It has been more than three years since Tyndall and Offutt Air Force Bases were devastated by natural disasters just a few months apart—and the rebuilding process will still take years to come, lasting most of the 2020s, a top Air Force official told Congress.
And while the Air Force has already received $5.3 billion in 2020 to rebuild the bases, the service will need more funds in fiscal 2023 and 2024, Brig. Gen. William H. Kale III, the Air Force director of civil engineers, told the House Appropriations military construction and veterans affairs subcommittee April 28.
Kale’s update on the rebuilding process came in response to questions from Rep. John Carter (R-Texas), the subcommittee’s ranking member, who noted that as part of its 2023 unfunded priority list, the Air Force included $286 million for natural disaster recovery at Tyndall, Offutt, and Joint Base Langley-Eustis, Va.
“Yes, we do need more funding in [fiscal year] ’23. That amount is included in our unfunded priority list. … And as of right now, the way the market is working and how things are going, I suspect that we will also need some money in FY ’24 for that,” Kale told Carter. “I can’t give you an exact amount right now on that.”
Carter also asked Kale for an updated timeline on when all projects related to the recovery at the two bases would be finished, “so we all can have a party.” Kale put that projected end date in the “FY ’27- ’28 timeframe as when everything will be done program-wise.”
Lengthy timelines and rising costs are not new to the process, given the widespread destruction caused by Hurricane Michael at Tyndall and flooding at Offutt. Initial estimates for rebuilding Tyndall jumped from $3 billion to $3.6 billion, with a projected timeline of up to a decade. Meanwhile, Offutt’s cost estimates started at $650 million and are now topping $1.1 billion, with the projected end date slipping from 2024 to 2027.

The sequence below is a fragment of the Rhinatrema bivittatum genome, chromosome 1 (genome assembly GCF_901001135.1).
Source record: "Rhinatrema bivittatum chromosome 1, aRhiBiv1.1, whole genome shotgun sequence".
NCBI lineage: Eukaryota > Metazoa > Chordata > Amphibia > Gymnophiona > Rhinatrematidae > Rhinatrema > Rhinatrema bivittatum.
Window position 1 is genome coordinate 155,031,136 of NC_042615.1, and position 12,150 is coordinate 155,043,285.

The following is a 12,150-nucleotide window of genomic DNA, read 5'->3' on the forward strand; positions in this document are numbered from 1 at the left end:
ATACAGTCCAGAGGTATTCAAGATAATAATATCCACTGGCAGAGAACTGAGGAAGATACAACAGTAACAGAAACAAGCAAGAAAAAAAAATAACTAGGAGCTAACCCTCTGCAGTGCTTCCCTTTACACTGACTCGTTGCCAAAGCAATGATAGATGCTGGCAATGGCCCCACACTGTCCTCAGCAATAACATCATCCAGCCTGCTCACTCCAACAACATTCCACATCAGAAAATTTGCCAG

Kale’s timeline is largely in line with the latest estimates, which could mean a decade-long recovery process for both bases.
However, the need for more funds to be appropriated by Congress is also running up against a military construction budget that is slated to shrink in 2023, as evidenced by the natural disaster recovery money getting pushed to the unfunded priorities list.
On top of that, what money is in the $2.26 billion MILCON budget request is mostly dedicated to the beddown or support of new weapon systems. The biggest chunk of that is for the LGM-35A Sentinel, or as it was called until recently, the Ground Based Strategic Deterrent.
All told, the Air Force is seeking $444 million in military construction for the Sentinel in 2023, and up to $2 billion in the next five years, Carter said. Acting Assistant Secretary for Installations, Environment, and Energy Edwin H. Oshiba acknowledged that it “is a big, humongous project.”
However, Oshiba said the MILCON projects for Sentinel are on track and proceeding in lockstep with the development of the weapon system itself. Still, even with the focus on the new system in the budget, there is potential for delays, Kale warned.
“The two things I’m most worried about [are] No. 1, you know, when we have delays with [continuing resolutions], that can have a huge impact to this program, in particular, and we would ask to work with the committee here for help on that,” Kale said. “And then No. 2, this is a very highly technical and complex program, and there will be times where we are going to have potential cost implications, and with the reprogramming limits at $2 million and such a low percentage, that can add a significant time increase to that program.”
Such reprogramming limits have caused issues in the past, including for the natural disaster recovery efforts that are still ongoing, Kale noted.